Every October we eagerly await the flowering of this gorgeous species from Brazil.
This is a medium sized plant with flowers 12cm across that are very large for the plant. This lovely orchid is native to the Mata Atlantica coastal forests of eastern Brazil. It is found at around 800m, in habitat we have visited, where it grows as a lithophyte or epiphyte in seasonally dry forest that experiences wet warm summers and cooler dryer winters.
The flowers are best looked at from above (photos above) as the plant is clearly attracting pollinators that fly over the flowers.
Our plants usually produce between two and four flowers on a strong stem and have a single stiff leaf on each bulb. The natural habitat suggests that plants need intermediate temperatures (min 14C) but we find that plants do well both in Warm Americas (minimum 16C) and Cool Americas (minimum 12C). New growths produce few thick roots and we find that these do best in baskets where there is excellent drainage but we can water heavily in summer. The secret to maintain good flowering is looking after these thick roots and in course bark and a well drained basket they live for several years especially if we take care to remove any ferns that appear.
It is sad to report that this plant has become very scarce in its natural habitat mostly as a result of habitat loss, and today is a good time send our best wishes to our amazing conservation friends in Brazil who are doing all that they can to protect their wonderful diversity.
We have two new species, Epidendrum radicans and Stelis cuculata (above) at the shop from today. This brings the number of different species offered since April to 120! Both species are native to Central America.
We have also restocked with plants of Masdevallia mystica and Epidendrum centropetalum (below)
The British Biologist J.B.S Haldane is credited with the observation “From the fact that there are 400,000 species of beetles on this planet, but only 8,000 species of mammals, I conclude that the Creator, if he exists, has a special preference for beetles.” In a similar vein I would note that if the Creator, if she exists, is partial to stelis species – and so are we. In all there are around 500 stelis species, and we have seen several species in situ, in Brazil and Costa Rica on our school expeditions, demonstrating to beauty of these small flowered orchids.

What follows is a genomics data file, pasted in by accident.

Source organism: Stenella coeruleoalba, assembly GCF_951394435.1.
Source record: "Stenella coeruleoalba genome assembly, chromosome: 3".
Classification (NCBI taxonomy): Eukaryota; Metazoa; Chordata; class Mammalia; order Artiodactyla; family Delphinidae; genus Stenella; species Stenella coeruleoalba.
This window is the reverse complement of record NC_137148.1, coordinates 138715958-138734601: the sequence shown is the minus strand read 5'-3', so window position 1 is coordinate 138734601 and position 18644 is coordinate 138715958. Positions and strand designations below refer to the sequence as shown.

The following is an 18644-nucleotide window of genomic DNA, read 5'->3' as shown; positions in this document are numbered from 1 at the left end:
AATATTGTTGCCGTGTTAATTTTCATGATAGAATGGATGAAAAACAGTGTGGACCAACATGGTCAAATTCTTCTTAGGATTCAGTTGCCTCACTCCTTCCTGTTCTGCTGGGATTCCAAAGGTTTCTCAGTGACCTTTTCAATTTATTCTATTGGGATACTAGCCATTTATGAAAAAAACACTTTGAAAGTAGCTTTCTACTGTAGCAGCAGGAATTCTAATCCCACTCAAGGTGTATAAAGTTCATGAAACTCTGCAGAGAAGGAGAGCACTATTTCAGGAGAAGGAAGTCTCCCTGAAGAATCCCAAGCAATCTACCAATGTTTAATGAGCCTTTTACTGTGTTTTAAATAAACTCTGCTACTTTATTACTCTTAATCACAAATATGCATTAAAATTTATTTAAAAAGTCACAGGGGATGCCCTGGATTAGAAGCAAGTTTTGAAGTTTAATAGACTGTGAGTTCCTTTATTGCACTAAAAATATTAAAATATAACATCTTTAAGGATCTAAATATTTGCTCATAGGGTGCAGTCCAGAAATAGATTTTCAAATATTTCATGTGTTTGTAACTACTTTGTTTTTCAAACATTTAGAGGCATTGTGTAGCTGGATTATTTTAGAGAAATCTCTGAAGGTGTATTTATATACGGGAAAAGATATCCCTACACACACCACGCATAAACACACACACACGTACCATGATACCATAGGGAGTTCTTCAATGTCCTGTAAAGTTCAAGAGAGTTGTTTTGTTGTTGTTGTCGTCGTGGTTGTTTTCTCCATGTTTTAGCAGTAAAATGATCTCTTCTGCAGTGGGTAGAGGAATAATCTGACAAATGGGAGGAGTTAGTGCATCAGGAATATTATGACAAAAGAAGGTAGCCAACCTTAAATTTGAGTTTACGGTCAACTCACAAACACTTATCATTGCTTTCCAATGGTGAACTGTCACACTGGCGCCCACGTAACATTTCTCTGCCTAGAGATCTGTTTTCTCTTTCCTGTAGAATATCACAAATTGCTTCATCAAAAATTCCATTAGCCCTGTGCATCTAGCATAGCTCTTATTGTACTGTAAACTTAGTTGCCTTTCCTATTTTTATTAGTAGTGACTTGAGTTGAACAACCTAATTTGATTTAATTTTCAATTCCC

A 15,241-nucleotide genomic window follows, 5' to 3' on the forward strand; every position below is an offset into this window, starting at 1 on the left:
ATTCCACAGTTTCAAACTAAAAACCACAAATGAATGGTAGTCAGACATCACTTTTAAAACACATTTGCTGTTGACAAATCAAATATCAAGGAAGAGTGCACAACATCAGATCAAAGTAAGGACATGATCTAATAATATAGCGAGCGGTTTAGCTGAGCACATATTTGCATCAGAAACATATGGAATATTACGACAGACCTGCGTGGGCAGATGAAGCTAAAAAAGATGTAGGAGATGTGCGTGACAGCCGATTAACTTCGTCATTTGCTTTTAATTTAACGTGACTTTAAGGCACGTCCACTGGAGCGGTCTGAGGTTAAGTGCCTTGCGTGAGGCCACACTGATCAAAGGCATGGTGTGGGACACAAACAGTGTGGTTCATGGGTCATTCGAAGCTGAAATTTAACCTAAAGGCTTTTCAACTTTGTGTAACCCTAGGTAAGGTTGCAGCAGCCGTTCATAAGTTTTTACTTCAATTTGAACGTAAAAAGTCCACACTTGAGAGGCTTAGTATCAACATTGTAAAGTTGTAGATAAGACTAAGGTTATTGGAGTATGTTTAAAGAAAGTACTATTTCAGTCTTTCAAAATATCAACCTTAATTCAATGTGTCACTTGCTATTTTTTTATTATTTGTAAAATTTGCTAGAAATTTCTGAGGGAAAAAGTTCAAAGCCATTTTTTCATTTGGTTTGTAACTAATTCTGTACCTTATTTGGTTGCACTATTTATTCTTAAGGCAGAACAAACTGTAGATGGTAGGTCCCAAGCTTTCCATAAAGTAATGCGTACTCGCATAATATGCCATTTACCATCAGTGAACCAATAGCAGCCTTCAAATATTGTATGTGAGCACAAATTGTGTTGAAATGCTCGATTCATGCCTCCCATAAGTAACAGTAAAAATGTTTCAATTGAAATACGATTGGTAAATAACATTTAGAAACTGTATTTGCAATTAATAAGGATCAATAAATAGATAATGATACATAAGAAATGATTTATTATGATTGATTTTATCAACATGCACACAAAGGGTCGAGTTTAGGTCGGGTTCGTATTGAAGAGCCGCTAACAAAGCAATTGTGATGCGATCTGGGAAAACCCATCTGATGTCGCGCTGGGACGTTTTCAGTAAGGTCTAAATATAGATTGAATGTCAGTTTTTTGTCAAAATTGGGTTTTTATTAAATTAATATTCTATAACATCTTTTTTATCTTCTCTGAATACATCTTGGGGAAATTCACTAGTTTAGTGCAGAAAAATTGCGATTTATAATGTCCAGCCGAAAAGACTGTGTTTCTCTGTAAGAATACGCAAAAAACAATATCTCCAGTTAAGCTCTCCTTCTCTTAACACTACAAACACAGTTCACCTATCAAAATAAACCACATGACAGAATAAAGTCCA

Stelis hallii is a small growing (6cm leaves) but relatively large flowered stelis species is found in cool mossy forests in Ecuador, Colombia and Peru as an epiphyte or lithophyte from 1200 to 3000m altitude. The species is very at home in our Cool Americas section (min 12C) well watered throughout the year. It rewards us with a mass of flowers every autumn and a few flowers on and off at other times throughout the year.
This stunning orchid species is native to the Philippines where it grows in damp evergreen forest above 1200m altitude. We grow the plant in our warm asia section with conditions very similar to the habitat (min 17C) and it is clearly very at home. We grow the plant in a large basket (a free crate from the local market) and we water it daily.
New flowers come from the centre of the new growths every autumn and are long lasting and fragrant. The plan is particularly impressive with its contrast between the cream flowers and dark green leaves.
This year the plant is extraordinary with 89 spikes and we estimate over 3000 flowers.
Several people have been asking me about this gorgeous species after seeing it as a botton hole earlier in the week (below).
Odontoglossum hallii-elegans is native to Ecuador and forms a large growing plant with long spikes of 8cm wide flowers. Odontoglossums have now been included in Oncidium but as a genus Odontoglossum is useful as the species that were included share cultural requirements – cool, damp shade similar to their cloud forest homes – that differs from the majority of Oncidium species that come from lower altitudes and dryer forests.
We find Odontoglossum species do particularly well hung in baskets and watered daily throughout the year. We grow the species in our Cool Americas section.